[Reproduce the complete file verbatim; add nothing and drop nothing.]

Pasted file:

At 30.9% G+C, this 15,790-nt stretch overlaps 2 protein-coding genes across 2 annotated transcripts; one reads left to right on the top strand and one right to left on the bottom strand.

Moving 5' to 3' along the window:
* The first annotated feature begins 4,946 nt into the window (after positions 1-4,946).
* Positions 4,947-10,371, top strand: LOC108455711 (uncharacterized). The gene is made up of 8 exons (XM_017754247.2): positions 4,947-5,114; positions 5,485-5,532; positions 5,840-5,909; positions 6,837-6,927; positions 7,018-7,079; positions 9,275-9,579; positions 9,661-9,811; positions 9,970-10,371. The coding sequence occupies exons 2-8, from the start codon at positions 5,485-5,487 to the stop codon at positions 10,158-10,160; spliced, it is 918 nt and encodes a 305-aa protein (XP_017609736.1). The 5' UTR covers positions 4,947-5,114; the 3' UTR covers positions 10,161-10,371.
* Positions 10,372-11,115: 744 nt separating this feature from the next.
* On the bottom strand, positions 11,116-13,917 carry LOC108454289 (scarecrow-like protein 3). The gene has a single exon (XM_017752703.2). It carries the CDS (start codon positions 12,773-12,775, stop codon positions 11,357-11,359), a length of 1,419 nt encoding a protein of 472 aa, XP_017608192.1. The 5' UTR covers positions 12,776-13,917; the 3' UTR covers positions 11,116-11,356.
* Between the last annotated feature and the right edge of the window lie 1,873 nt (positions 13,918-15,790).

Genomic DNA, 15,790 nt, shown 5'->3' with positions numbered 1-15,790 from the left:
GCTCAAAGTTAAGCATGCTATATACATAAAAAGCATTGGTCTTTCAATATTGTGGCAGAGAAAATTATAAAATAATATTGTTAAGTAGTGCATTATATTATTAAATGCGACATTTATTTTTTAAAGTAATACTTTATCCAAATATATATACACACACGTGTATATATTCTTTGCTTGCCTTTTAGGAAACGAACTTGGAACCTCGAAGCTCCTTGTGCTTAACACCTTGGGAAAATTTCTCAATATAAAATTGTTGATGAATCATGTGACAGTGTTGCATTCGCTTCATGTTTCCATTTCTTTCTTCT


At 30.9% G+C, this 15,790-nt stretch overlaps 2 protein-coding genes across 2 annotated transcripts; one reads left to right on the top strand and one right to left on the bottom strand.

Moving 5' to 3' along the window:
* The first annotated feature begins 4,946 nt into the window (after positions 1-4,946).
* Positions 4,947-10,371, top strand: LOC108455711 (uncharacterized). The gene is made up of 8 exons (XM_017754247.2): positions 4,947-5,114; positions 5,485-5,532; positions 5,840-5,909; positions 6,837-6,927; positions 7,018-7,079; positions 9,275-9,579; positions 9,661-9,811; positions 9,970-10,371. The coding sequence occupies exons 2-8, from the start codon at positions 5,485-5,487 to the stop codon at positions 10,158-10,160; spliced, it is 918 nt and encodes a 305-aa protein (XP_017609736.1). The 5' UTR covers positions 4,947-5,114; the 3' UTR covers positions 10,161-10,371.
* Positions 10,372-11,115: 744 nt separating this feature from the next.
* On the bottom strand, positions 11,116-13,917 carry LOC108454289 (scarecrow-like protein 3). The gene has a single exon (XM_017752703.2). It carries the CDS (start codon positions 12,773-12,775, stop codon positions 11,357-11,359), a length of 1,419 nt encoding a protein of 472 aa, XP_017608192.1. The 5' UTR covers positions 12,776-13,917; the 3' UTR covers positions 11,116-11,356.
* Between the last annotated feature and the right edge of the window lie 1,873 nt (positions 13,918-15,790).

Genomic DNA, 15,790 nt, shown 5'->3' with positions numbered 1-15,790 from the left:
GCTCAAAGTTAAGCATGCTATATACATAAAAAGCATTGGTCTTTCAATATTGTGGCAGAGAAAATTATAAAATAATATTGTTAAGTAGTGCATTATATTATTAAATGCGACATTTATTTTTTAAAGTAATACTTTATCCAAATATATATACACACACGTGTATATATTCTTTGCTTGCCTTTTAGGAAACGAACTTGGAACCTCGAAGCTCCTTGTGCTTAACACCTTGGGAAAATTTCTCAATATAAAATTGTTGATGAATCATGTGACAGTGTTGCATTCGCTTCATGTTTCCATTTCTTTCTTCT